The Response Rate Crisis
Policymakers need data to inform their decisions. That’s true for lawmakers as much as it is for the Federal Reserve. But what happens when data are flawed?
Response rates for key economic surveys are declining, with the trend worsened by the pandemic. Reports that once captured broad perspectives are now limited to increasingly smaller demographic groups, due to factors like service automation, the rise of remote work, and distrust of institutions.
That means these reports are at risk misrepresenting the economic landscape, which could in turn impact policy-making, as well as investment decisions.
One such example is the falling response rate of the JOLTS report, or the Job Openings and Labor Turnover Survey conducted by the Bureau of Labor Statistics. The report shows how many open positions there are across the nation, as well as how many workers have quit, or been laid off in a given month.
Responses have halved since the start of the pandemic, from 60% to 30% today. That introduces nonresponse bias and worsens data volatility, which means more need for revisions. The average number of JOLTS revisions has more than tripled in the past six years, according to economists at Goldman Sachs.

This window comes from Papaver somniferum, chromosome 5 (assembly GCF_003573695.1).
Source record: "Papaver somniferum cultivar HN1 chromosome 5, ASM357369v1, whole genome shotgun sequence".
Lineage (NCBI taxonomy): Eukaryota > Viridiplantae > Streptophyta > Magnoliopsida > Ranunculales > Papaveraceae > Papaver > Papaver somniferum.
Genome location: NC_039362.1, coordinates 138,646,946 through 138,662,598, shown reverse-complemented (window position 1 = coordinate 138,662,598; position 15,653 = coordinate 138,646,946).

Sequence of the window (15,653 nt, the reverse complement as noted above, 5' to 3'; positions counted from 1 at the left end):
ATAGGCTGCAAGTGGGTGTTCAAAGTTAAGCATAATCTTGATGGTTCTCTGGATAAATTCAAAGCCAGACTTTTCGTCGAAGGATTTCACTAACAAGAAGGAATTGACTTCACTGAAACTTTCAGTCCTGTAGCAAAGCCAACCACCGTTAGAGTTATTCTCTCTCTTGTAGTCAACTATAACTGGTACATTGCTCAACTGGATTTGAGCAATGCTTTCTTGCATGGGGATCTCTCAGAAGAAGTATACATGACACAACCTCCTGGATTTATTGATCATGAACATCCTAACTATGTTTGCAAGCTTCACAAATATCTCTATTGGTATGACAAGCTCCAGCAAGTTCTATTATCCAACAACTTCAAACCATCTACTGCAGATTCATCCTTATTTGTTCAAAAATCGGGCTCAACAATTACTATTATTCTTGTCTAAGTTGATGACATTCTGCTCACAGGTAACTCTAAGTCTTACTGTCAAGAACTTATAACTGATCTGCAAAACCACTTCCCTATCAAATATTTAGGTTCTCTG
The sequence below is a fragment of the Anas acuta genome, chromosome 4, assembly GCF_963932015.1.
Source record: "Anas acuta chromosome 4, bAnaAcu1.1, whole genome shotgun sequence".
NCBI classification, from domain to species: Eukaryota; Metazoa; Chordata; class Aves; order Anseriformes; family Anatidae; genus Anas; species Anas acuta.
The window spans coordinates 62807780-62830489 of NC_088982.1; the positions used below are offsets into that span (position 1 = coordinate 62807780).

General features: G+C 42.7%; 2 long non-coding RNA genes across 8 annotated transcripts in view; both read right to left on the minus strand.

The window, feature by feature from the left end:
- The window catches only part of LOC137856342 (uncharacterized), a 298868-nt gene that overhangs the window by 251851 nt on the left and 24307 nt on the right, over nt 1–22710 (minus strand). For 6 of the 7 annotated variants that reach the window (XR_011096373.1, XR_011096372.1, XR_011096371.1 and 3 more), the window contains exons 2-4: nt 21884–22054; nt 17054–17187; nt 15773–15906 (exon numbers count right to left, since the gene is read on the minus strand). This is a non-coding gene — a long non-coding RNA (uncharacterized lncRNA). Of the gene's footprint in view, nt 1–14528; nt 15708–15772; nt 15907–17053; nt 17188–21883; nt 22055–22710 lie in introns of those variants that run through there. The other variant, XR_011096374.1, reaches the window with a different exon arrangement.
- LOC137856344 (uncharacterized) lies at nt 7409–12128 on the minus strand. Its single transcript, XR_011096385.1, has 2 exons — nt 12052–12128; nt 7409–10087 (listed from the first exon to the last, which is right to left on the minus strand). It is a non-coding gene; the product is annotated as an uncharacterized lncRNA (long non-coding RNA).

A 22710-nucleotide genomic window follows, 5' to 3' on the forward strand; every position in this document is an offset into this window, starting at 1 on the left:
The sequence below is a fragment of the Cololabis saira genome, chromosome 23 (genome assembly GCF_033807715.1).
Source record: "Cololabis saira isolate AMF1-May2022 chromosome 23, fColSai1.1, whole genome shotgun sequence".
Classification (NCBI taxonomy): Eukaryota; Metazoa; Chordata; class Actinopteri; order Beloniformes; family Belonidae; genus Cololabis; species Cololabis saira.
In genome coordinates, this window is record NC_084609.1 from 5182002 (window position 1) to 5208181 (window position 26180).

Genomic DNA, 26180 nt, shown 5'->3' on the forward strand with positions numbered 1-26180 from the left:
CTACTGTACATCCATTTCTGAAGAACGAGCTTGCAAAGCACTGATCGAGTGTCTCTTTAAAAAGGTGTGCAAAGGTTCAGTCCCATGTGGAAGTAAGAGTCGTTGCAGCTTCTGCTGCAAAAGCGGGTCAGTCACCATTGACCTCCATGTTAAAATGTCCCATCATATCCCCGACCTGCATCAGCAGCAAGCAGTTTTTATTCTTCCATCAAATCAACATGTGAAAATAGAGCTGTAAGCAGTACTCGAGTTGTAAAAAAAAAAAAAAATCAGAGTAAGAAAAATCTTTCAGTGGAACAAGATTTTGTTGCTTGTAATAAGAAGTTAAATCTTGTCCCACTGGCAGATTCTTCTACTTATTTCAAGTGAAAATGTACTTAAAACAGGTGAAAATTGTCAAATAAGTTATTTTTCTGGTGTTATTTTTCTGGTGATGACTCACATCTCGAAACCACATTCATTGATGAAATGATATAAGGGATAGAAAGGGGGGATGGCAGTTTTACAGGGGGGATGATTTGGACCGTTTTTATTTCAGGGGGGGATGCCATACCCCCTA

Meanwhile, the volatile data swing during the pandemic have made it harder to calculate seasonal adjustments, which are used to smooth out distortions that occur for seasonal reasons. All this is making economic data a little harder to use.
Economic reports aren’t only important to the Fed, which never misses a chance to remind us that its policy is data-driven. Investors rely on these statistics to judge how the economy is faring, what the Fed might do down the line, and where to invest. And if data is less reliable, that becomes harder to do.
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